Well, suddenly it was summer, complete with sunshine and a remarkable lack of rain, and off we marched, our happy band of volunteers, to see what new havoc and mayhem we could bring to the peace and tranquillity of the countryside. We started in June at Grayswood building a boardwalk and clearing vegetation. Now, generally, the fact we are constructing a boardwalk means by definition that there is a section of deep mud we have to wade through in order to place and hammer in the support posts. This task was no exception but the mud did have a very high “clagginess factor” and it exerted an amazing grip on wellies which led to some quite balletic waving of arms. Not to worry though, once you managed to extricate your wellies from the mire they were generally followed by a fresh gust of marsh gas (think stink bomb!) which certainly prevented anyone from fainting!
July saw us back in Sidney Wood installing six way-marks and clearing about 100 metres of vegetation firstly in the sun but followed by quite heavy Rain! – (how dare it - in July!)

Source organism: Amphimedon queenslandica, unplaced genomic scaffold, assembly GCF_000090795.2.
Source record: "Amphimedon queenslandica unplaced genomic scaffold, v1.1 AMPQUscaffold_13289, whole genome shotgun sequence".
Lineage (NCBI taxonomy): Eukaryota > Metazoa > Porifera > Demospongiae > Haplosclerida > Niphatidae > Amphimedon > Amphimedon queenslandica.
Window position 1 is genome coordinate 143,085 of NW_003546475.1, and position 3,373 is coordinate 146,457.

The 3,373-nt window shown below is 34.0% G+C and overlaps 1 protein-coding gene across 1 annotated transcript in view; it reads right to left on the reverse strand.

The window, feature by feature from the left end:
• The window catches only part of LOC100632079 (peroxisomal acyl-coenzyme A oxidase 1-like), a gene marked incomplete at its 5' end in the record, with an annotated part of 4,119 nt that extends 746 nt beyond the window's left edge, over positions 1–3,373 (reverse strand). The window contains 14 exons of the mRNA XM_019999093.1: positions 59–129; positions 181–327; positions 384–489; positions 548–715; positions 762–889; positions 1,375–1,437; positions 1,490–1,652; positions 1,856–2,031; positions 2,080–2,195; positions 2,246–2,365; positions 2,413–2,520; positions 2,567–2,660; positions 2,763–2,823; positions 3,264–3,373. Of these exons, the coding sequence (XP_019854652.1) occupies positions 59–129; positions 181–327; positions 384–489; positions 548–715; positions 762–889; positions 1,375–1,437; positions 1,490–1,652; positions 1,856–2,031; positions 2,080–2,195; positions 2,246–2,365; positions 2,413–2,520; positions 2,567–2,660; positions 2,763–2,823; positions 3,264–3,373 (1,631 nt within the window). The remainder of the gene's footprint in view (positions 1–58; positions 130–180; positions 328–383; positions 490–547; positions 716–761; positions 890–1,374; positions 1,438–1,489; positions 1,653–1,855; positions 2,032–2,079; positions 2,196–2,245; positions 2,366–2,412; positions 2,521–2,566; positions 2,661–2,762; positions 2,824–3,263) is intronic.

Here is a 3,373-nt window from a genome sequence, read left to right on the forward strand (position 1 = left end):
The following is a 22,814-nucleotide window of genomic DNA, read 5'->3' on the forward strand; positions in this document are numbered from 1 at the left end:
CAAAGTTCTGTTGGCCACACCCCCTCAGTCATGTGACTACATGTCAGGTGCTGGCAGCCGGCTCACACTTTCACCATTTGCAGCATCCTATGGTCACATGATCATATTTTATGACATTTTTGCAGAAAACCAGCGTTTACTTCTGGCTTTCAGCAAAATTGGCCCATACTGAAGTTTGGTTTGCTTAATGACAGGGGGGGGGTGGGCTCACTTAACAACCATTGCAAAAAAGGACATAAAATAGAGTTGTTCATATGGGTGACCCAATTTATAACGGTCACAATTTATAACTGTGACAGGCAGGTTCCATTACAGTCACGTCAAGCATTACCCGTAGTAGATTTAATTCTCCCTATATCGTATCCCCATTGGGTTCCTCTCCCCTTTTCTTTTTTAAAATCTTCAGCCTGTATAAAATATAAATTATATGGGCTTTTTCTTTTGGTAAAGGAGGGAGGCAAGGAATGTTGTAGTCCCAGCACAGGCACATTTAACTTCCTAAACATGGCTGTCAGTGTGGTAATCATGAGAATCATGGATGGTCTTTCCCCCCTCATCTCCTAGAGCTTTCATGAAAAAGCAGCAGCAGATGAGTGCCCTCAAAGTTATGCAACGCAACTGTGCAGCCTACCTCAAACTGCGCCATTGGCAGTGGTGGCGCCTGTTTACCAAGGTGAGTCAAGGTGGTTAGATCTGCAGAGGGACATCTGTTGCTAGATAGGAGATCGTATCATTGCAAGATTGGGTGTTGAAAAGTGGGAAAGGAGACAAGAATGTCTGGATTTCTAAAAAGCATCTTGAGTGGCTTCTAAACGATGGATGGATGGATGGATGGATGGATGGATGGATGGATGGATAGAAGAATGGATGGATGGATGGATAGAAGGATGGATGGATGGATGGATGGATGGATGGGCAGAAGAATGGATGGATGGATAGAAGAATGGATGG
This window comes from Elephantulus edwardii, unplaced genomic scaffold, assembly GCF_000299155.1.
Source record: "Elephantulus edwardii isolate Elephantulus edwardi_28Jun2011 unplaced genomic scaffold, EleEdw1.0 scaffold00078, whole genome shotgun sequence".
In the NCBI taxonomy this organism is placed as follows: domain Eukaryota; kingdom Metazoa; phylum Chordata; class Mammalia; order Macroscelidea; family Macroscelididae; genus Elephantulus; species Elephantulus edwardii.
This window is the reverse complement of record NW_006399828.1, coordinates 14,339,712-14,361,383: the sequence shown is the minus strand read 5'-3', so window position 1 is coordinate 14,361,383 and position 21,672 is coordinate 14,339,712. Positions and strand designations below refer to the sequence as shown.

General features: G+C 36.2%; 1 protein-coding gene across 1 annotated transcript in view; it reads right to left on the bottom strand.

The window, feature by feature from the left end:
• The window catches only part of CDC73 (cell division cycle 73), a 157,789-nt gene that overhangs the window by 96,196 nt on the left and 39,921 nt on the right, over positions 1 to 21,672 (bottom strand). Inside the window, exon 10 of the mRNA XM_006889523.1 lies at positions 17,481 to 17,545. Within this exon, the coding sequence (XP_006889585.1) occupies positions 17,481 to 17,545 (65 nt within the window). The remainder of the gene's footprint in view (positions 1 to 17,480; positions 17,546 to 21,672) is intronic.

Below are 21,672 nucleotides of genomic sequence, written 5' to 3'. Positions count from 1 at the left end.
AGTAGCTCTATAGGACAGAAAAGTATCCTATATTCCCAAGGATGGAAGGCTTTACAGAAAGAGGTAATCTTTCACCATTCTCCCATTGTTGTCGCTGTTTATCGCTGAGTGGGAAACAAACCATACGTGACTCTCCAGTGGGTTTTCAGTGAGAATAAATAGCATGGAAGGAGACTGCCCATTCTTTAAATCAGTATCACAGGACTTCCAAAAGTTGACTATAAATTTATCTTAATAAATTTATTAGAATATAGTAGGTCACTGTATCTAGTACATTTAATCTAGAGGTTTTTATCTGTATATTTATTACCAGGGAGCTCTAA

Still, after lots of clipping and heaving we thought just one way mark left and we'll be finished. We started digging and after about 6 inches of soil started hitting rock and bricks. After a serious session of bashing and chipping away with little progress we thought - OK let's move the way-mark further back and try again - same result. After three tries we eventually broke through and found soil---I don't know who built the forestry track through the wood but they used FAR TOO MANY BRICKS.
In August we were back to the mud of Grayswood, this time installing a sleeper bridge and a set of steps on the same path as the June work party. The mud was still there but at least the steps were laid on nice dry sandy soil.
September we were putting revetments on the Greensand way near Witley station. This was to raise up the footpath, using scalpings and gravel to get over sections that get very boggy from winter springs. That's what we were told, although this job at least was carried out on bone dry sandy soil!
Don't forget we still need volunteers – give me a call.